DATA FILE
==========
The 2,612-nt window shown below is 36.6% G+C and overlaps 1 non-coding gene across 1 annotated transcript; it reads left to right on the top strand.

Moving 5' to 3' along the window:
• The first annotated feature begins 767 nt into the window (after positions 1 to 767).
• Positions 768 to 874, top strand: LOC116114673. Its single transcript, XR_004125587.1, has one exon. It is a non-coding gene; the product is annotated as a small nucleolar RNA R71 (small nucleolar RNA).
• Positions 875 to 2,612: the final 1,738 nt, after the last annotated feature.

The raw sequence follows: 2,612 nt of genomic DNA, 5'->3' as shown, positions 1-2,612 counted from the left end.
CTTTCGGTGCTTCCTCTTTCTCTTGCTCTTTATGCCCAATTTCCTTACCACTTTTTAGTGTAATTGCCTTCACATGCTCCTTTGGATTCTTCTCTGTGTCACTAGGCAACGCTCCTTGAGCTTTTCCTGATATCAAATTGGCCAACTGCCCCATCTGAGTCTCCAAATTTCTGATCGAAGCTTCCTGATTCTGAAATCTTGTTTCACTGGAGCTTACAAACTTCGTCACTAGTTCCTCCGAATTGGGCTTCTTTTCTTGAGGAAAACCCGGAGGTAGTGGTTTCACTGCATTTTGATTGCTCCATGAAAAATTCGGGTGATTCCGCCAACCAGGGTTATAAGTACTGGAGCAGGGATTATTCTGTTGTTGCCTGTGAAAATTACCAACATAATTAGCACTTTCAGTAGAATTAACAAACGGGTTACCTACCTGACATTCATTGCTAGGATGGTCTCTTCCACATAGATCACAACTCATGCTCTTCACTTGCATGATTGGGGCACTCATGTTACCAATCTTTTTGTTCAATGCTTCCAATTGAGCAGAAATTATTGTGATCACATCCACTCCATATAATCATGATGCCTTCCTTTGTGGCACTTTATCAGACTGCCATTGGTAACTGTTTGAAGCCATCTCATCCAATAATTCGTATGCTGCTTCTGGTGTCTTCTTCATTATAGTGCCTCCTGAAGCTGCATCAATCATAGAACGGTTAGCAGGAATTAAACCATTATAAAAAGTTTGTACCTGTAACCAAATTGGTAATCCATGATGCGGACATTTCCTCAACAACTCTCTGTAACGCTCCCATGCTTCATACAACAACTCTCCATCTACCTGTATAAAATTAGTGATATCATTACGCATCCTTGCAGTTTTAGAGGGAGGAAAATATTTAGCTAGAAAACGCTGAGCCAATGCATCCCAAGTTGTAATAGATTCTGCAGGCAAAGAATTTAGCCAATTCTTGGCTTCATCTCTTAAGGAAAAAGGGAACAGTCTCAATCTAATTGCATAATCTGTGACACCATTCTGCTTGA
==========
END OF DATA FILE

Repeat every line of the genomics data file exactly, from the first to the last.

The 2,612-nt window shown below is 36.6% G+C and overlaps 1 non-coding gene across 1 annotated transcript; it reads left to right on the top strand.

Moving 5' to 3' along the window:
• The first annotated feature begins 767 nt into the window (after positions 1 to 767).
• Positions 768 to 874, top strand: LOC116114673. Its single transcript, XR_004125587.1, has one exon. It is a non-coding gene; the product is annotated as a small nucleolar RNA R71 (small nucleolar RNA).
• Positions 875 to 2,612: the final 1,738 nt, after the last annotated feature.

The raw sequence follows: 2,612 nt of genomic DNA, 5'->3' as shown, positions 1-2,612 counted from the left end.
CTTTCGGTGCTTCCTCTTTCTCTTGCTCTTTATGCCCAATTTCCTTACCACTTTTTAGTGTAATTGCCTTCACATGCTCCTTTGGATTCTTCTCTGTGTCACTAGGCAACGCTCCTTGAGCTTTTCCTGATATCAAATTGGCCAACTGCCCCATCTGAGTCTCCAAATTTCTGATCGAAGCTTCCTGATTCTGAAATCTTGTTTCACTGGAGCTTACAAACTTCGTCACTAGTTCCTCCGAATTGGGCTTCTTTTCTTGAGGAAAACCCGGAGGTAGTGGTTTCACTGCATTTTGATTGCTCCATGAAAAATTCGGGTGATTCCGCCAACCAGGGTTATAAGTACTGGAGCAGGGATTATTCTGTTGTTGCCTGTGAAAATTACCAACATAATTAGCACTTTCAGTAGAATTAACAAACGGGTTACCTACCTGACATTCATTGCTAGGATGGTCTCTTCCACATAGATCACAACTCATGCTCTTCACTTGCATGATTGGGGCACTCATGTTACCAATCTTTTTGTTCAATGCTTCCAATTGAGCAGAAATTATTGTGATCACATCCACTCCATATAATCATGATGCCTTCCTTTGTGGCACTTTATCAGACTGCCATTGGTAACTGTTTGAAGCCATCTCATCCAATAATTCGTATGCTGCTTCTGGTGTCTTCTTCATTATAGTGCCTCCTGAAGCTGCATCAATCATAGAACGGTTAGCAGGAATTAAACCATTATAAAAAGTTTGTACCTGTAACCAAATTGGTAATCCATGATGCGGACATTTCCTCAACAACTCTCTGTAACGCTCCCATGCTTCATACAACAACTCTCCATCTACCTGTATAAAATTAGTGATATCATTACGCATCCTTGCAGTTTTAGAGGGAGGAAAATATTTAGCTAGAAAACGCTGAGCCAATGCATCCCAAGTTGTAATAGATTCTGCAGGCAAAGAATTTAGCCAATTCTTGGCTTCATCTCTTAAGGAAAAAGGGAACAGTCTCAATCTAATTGCATAATCTGTGACACCATTCTGCTTGA